The combination of dMFIB and MRIB subsystem (MRIB proxy) also allows the router to have a "customized" copy of the MFIB database in each line card and to transport MFIB-related platform-specific information from the RP to the line cards.

MRIB

The MRIB is the communication channel between MRIB clients. Examples of MRIB clients are PIM, IGMP, the multicast routing (mroute) table, and the MFIB.

MRIB communication is based on the setting and clearing of entry and interface flags. MRIB entries are keyed on source, group, and group mask; and appear as (*, G), (S, G), and (*, G/m) multicast entries in the output of the show ip mrib route commands. In addition, every MRIB entry will have a list of interfaces associated with it and each interface will have flags set that describe its forwarding state.

The MRIB does not interpret any entry or interface flags. The flags are significant only to MRIB clients.


Note The MRIB uses different tables for different contexts. MRIB tables are separated by address family to distinguish between IPv4 and IPv6 multicast entries. Each table can further be divided within a VRF or global context.


Multicast Control Plane (PIM, IGMP, and Mroute Table)

The multicast control plane is responsible for building and maintaining multicast distribution trees. It consists of PIM, IGMP, and the mroute table, which are MRIB clients in the MFIB architecture. Any changes, additions, and deletions to the mroute table (learned from either PIM or IGMP) are communicated across the MRIB and then distributed to the MFIB for multicast forwarding. Any events related to packet reception that require updates to the control plane are handled between the MRIB and MFIB. Such events include liveness checking, shortest path tree (SPT) switchover, and PIM asserts.

Multicast Packet Forwarding Using the MFIB

The core forwarding engine used by the MFIB is shared by both interrupt-level (fast switching) and process-level forwarding (process switching) as shown in Figure 3. Multicast packets received with a forwarding entry in the MFIB will be fast-switched by the MFIB, and multicast packets received without a forwarding entry that require the creation of a new forwarding entry will be process-switched by the MFIB.

Figure 3 Multicast Forwarding Engine

MFIB and MRIB Entry and Interface Flags

Table 1 lists the significant MFIB and MRIB entry and interface flags used by IPv4 multicast.

Table 1 Significant MFIB and MRIB Flags 

Entry Flag
Table
Description

C

MFIB/MRIB

Connected—Indicates that the MFIB will inform the multicast control plane when it receives traffic from a directly connected source. This flag is used for multicast groups running in PIM sparse mode (PIM-SM) or PIM dense mode (PIM-DM). For PIM-SM, it triggers PIM registration. For PIM-DM, it triggers dense mode flooding.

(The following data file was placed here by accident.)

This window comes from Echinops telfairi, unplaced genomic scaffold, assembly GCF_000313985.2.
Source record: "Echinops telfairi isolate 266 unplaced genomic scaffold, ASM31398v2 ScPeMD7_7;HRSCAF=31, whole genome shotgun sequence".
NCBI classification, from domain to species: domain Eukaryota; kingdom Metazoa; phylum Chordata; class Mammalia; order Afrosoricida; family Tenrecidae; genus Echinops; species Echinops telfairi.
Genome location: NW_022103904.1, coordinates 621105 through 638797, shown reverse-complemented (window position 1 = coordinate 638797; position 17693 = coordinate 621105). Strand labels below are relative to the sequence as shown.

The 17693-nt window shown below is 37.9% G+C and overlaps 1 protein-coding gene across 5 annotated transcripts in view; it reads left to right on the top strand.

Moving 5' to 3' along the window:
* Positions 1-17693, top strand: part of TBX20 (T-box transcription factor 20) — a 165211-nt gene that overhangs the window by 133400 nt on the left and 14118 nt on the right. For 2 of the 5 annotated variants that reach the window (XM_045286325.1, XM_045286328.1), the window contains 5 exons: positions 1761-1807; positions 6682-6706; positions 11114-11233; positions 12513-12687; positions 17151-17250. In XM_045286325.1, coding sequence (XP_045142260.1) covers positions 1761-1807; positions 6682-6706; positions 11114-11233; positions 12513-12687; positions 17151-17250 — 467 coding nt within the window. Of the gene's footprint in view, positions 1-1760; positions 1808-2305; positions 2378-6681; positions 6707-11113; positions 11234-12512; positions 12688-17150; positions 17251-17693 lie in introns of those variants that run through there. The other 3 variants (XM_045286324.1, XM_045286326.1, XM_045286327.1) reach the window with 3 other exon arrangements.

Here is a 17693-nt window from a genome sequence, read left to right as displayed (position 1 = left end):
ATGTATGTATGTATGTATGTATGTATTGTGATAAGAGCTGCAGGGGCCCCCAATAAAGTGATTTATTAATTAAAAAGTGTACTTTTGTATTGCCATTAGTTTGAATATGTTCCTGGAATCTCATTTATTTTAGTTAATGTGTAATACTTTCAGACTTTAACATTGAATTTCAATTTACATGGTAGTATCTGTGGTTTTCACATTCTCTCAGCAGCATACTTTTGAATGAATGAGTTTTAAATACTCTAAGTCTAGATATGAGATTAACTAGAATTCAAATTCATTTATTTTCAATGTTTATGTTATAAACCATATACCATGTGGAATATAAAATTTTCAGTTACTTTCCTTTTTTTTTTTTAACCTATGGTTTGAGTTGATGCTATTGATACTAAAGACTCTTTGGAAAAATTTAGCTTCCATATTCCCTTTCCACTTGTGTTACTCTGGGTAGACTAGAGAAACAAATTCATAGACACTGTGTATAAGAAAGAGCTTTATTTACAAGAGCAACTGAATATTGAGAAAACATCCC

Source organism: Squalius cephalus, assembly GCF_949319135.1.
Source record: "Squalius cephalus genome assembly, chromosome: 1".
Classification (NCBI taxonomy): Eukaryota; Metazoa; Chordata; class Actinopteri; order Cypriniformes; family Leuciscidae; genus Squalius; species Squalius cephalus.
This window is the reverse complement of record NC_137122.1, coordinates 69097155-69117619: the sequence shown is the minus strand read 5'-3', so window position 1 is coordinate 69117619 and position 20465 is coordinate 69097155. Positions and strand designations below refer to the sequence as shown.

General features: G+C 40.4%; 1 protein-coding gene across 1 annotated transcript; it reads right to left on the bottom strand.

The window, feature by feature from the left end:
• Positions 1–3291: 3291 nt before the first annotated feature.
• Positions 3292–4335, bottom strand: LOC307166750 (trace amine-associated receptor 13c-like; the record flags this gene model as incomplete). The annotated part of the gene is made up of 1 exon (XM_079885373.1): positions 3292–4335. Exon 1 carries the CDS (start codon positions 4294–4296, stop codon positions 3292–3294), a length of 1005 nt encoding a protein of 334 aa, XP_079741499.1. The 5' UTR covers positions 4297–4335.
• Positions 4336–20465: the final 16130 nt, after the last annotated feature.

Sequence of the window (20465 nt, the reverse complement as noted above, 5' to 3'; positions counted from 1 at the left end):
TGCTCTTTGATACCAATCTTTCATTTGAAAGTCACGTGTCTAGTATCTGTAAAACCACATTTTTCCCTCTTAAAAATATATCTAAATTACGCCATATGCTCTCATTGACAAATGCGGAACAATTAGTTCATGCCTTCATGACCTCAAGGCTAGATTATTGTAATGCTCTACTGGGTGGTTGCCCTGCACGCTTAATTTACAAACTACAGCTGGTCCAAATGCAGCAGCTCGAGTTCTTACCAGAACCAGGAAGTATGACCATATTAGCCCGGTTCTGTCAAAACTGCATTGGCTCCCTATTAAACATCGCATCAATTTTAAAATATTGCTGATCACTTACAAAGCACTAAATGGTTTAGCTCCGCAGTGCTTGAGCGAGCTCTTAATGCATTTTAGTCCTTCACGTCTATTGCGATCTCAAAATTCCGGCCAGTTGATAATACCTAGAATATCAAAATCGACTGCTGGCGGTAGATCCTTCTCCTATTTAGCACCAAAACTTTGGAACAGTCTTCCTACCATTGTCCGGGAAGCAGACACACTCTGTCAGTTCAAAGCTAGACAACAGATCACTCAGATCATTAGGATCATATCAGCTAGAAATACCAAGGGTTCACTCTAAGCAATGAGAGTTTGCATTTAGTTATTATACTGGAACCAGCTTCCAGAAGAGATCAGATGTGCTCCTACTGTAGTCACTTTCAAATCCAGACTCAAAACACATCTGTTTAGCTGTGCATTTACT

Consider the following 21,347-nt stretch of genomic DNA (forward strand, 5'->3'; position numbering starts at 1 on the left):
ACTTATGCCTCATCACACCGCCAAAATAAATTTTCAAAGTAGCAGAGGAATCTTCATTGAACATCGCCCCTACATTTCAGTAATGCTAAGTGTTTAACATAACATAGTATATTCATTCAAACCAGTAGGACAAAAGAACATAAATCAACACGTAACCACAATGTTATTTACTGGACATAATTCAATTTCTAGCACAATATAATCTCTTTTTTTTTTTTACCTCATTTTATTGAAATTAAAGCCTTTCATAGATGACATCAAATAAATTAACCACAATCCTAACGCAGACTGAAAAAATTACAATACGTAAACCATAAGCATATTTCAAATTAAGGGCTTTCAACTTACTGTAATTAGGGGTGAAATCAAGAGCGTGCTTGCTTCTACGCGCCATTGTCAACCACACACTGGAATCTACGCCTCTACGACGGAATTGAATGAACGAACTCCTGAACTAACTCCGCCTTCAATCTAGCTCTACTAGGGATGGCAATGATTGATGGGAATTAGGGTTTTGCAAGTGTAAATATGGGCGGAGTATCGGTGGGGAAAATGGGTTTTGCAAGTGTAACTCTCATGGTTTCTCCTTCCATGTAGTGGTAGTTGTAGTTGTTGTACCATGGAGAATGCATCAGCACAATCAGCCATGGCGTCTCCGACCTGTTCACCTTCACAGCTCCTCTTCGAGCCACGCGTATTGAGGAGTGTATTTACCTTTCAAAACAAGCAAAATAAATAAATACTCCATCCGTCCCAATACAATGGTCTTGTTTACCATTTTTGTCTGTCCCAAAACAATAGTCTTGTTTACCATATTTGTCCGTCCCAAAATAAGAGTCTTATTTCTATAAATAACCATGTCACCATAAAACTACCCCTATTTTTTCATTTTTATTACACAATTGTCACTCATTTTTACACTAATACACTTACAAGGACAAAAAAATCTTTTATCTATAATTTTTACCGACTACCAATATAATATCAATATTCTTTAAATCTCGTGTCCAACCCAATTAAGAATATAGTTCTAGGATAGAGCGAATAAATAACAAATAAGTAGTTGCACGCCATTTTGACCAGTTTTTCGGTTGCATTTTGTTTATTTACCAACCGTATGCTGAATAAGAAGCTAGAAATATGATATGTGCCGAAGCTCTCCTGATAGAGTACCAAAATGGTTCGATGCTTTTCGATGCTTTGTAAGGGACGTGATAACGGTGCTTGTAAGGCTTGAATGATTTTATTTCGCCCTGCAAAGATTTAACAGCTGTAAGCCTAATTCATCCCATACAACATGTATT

Note MFIB entries with Source Specific Multicast (PIM-SSM) and bidirectional PIM (bidir-PIM) environments will not have the C flag set.

DDE

MFIB/MRIB

Data Driven Event—Set by the forwarding plane when an entry is created due to receiving traffic. This flag is used only for HA operations. When there is a RP switchover, entries with this flag set are replayed by the MFIB and signaled to PIM.

ET

MFIB/MRIB

Data Rate Exceeds a Threshold—Set by the forwarding plane when an entry surpasses the data multicast distribution tree (MDT ) threshold in a Multicast VPN (MVPN) environment (configured using the mdt data command). This flag is used by PIM to initiate the switchover of the data MDT to the default MDT, and vice versa.

IA

MFIB/MRIB

Inherit A Flag—(*, G) entries with the IA flag set indicate that the accept check be performed using its (*, G/mask) parent entry. In other words, the accept check is used to inherit interfaces with the A flag set in the (*, G/m) parent entry.

Note The IA flag is used for bidir-PIM entries.

K

MFIB/MRIB

Keepalive—Set by PIM to indicate that the entry has been processed and should be stored in the MFIB.

S

MFIB/MRIB

Signal—Indicates the MFIB will notify the multicast control plane when traffic is received on any interface for this entry that does not have the NS flag set.

Interface Flag
Table
Description

A

MFIB/MRIB

Accept—Indicates that multicast data can be accepted on this interface. For example, for PIM-SM and PIM-SSM, the A flag would appear on the Reverse Path Forwarding (RPF) interface set in the mroute table.

Note The A flag in the MFIB is cleared if MFIB forwarding has been disabled on the interface using the no ip mfib forwarding input command.

F

MFIB/MRIB

Forward—Indicates that multicast data can be forwarded out this interface. For example, the interfaces that are in the outgoing interface list in the mroute table will have this flag set.

Note The F flag in the MFIB is cleared if the MFIB forwarding has been disabled on the interface using the no ip mfib forwarding output command.

IC

MFIB/MRIB

Internal Copy—Indicates that a copy of the packet will be processed by the control plane.

The IC flag applies to:

Static IGMP joins—Indicates that the ip igmp join-group interface command is configured.

Auto-RP groups (224.0.1.39 and 224.0.1.40)—Indicates that the router is participating in Auto-RP.

Linkscope multicast groups (224.0.0.0/24)—Indicates that the router is listening to linkscope multicast groups, which include PIM hellos, PIM joins and prunes, IGMPv2 /v3 reports, and IGP hello packets (Enhanced Interior Gateway Protocol [EIGRP], Open Shortest Path First [OSPF], and Routing Information Protocol Version 2 [RIPv2]).

NP

MFIB

Not Platform Switched—Indicates that this interface is not being hardware switched. The NP flag is an MFIB specific flag.

NS

MFIB/MRIB

Negate Signal—Indicates that the MFIB will notify the multicast control plane when traffic is received on the specified interface, if the S flag is not set.

The NS flag is used for:

SPT switchover in PIM-SM—The NS flag is set on the (*, G) accept interface towards the RP to trigger SPT switchover.

Asserts—The NS-flag is set on (*, G) and (S, G) forward interfaces to trigger PIM asserts.

Liveness checking for active sources in PIM-SM—The NS flag is set on the (S, G) accept interface toward the source to check for active sources.

Proxy registers that enable a PIM-DM domain to register within a PIM-SM domain—The NS flag is set on the (S, G) accept interface where the ip pim dense-mode proxy-register command is configured.